In the Next 10 Years, Nearly All the Population Increase Will Be Age Group 65+




The above stats from Census Bureau Projects U.S. and World Populations on New Year’s Day.

Looking ahead to the next decade the percentage of those 60 and over will rise from 23.29% to 25.93%. 

Meanwhile, the prime working age population age 20-59 declines from 52.06% to 50.75%.

And this is happening with public union pension plans severely stressed despite huge stock market gains. 

Author(s): Mike Shedlock

Publication Date: 3 Jan 2022

Publication Site: Mish Talk

As World Runs Short of Workers, a Boost for Wages—and Inflation




The U.S. population grew 7% between 2010 and 2020, according to census results. The age breakdown isn’t yet available, but a smaller sample by the Census Bureau and the Bureau of Labor Statistics shows that the working-age population — those 16 to 64 — grew just 3.3%. Because the share of those people working or looking for work has shrunk, the working-age labor force grew only 2%, and actually shrank last year. Some of those missing workers will return when the virus recedes. But many won’t: Baby boomer retirements have soared.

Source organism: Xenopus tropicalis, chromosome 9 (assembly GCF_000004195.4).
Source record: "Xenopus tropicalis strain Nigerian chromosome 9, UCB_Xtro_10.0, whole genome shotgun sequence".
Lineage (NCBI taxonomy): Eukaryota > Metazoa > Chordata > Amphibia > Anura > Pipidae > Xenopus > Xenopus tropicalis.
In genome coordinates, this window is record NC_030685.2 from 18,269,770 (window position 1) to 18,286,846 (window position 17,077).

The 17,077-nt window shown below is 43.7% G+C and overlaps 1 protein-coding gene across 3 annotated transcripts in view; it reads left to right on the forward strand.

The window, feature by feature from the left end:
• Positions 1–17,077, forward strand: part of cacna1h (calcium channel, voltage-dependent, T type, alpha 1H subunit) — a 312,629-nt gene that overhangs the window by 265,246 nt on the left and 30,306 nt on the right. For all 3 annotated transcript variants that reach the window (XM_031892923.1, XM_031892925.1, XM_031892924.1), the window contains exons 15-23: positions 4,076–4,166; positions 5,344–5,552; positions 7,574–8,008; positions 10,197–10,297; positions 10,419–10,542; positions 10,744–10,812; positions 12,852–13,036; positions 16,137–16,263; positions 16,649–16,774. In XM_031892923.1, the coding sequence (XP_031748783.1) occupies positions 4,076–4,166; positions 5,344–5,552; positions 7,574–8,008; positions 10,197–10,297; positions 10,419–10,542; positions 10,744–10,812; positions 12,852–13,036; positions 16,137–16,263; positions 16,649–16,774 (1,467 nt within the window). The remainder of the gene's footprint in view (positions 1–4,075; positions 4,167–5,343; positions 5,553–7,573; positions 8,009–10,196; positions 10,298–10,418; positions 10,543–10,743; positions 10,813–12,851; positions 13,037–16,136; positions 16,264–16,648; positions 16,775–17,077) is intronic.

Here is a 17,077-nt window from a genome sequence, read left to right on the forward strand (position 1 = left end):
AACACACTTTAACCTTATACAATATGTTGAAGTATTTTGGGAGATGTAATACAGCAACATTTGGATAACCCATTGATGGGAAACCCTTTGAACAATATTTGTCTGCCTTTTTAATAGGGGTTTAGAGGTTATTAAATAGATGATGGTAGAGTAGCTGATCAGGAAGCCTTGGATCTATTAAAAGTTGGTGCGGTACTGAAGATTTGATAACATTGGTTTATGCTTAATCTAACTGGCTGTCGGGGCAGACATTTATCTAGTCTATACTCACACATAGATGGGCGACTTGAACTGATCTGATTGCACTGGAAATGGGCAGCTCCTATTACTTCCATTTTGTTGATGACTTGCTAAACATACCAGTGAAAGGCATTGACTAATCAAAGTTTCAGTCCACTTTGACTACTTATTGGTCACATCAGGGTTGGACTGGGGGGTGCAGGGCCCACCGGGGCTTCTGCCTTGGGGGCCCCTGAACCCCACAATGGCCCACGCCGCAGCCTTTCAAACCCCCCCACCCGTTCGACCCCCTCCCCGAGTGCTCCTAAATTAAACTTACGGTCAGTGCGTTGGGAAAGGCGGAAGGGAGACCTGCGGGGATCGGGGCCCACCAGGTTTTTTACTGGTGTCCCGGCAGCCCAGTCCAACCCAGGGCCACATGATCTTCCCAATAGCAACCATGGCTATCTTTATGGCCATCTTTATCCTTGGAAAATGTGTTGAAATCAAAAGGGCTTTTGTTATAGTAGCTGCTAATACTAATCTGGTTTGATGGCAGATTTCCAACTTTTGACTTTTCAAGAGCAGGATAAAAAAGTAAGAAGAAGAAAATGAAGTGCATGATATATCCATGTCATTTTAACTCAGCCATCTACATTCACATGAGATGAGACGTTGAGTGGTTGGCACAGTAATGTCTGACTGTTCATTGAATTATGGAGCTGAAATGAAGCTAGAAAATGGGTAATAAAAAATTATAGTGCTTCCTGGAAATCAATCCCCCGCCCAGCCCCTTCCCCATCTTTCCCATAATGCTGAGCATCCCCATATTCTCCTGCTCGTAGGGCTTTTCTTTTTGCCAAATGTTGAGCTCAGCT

Reversing this move would require either a dramatic increase in births, which has eluded countries with more-family-friendly policies, or immigration, which is politically hard.

The demographic squeeze is far more severe in China, which admits almost no immigrants and for years limited families to one child. Tuesday, authorities said the population in China had grown just 5.4% in the past decade. The working-age population — those 15 to 59 — shrank 5%, or roughly 45 million people. When worker shortages began emerging over a decade ago, factories began moving to poorer inland provinces and then cheaper countries including Vietnam. In recent years some indicators suggest jobs are getting harder to fill, though the data might not be nationally representative.

Author(s): Greg Ip

Publication Date: 12 May 2021

Publication Site: Wall Street Journal